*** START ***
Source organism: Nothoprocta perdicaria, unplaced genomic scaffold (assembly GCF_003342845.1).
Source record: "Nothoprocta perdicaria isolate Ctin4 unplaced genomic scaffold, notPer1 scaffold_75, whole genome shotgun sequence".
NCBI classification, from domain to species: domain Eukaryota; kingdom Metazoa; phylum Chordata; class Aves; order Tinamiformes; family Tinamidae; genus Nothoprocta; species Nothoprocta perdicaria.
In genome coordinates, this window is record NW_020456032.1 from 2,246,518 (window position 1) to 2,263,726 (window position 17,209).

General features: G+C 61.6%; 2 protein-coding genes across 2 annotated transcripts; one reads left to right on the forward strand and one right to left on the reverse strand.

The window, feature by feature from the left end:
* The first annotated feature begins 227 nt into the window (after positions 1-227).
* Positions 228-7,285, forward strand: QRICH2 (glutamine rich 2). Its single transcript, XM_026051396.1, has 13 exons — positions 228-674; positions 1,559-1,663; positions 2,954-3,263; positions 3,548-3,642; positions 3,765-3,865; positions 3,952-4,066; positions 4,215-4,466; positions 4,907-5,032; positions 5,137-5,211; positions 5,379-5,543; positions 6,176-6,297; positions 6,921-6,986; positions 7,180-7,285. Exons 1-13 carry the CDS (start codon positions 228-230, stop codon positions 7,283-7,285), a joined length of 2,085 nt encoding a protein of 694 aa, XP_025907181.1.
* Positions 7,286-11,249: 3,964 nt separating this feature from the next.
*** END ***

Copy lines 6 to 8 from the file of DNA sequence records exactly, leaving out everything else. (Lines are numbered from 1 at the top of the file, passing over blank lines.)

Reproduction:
The window, feature by feature from the left end:
* The first annotated feature begins 227 nt into the window (after positions 1-227).
* Positions 228-7,285, forward strand: QRICH2 (glutamine rich 2). Its single transcript, XM_026051396.1, has 13 exons — positions 228-674; positions 1,559-1,663; positions 2,954-3,263; positions 3,548-3,642; positions 3,765-3,865; positions 3,952-4,066; positions 4,215-4,466; positions 4,907-5,032; positions 5,137-5,211; positions 5,379-5,543; positions 6,176-6,297; positions 6,921-6,986; positions 7,180-7,285. Exons 1-13 carry the CDS (start codon positions 228-230, stop codon positions 7,283-7,285), a joined length of 2,085 nt encoding a protein of 694 aa, XP_025907181.1.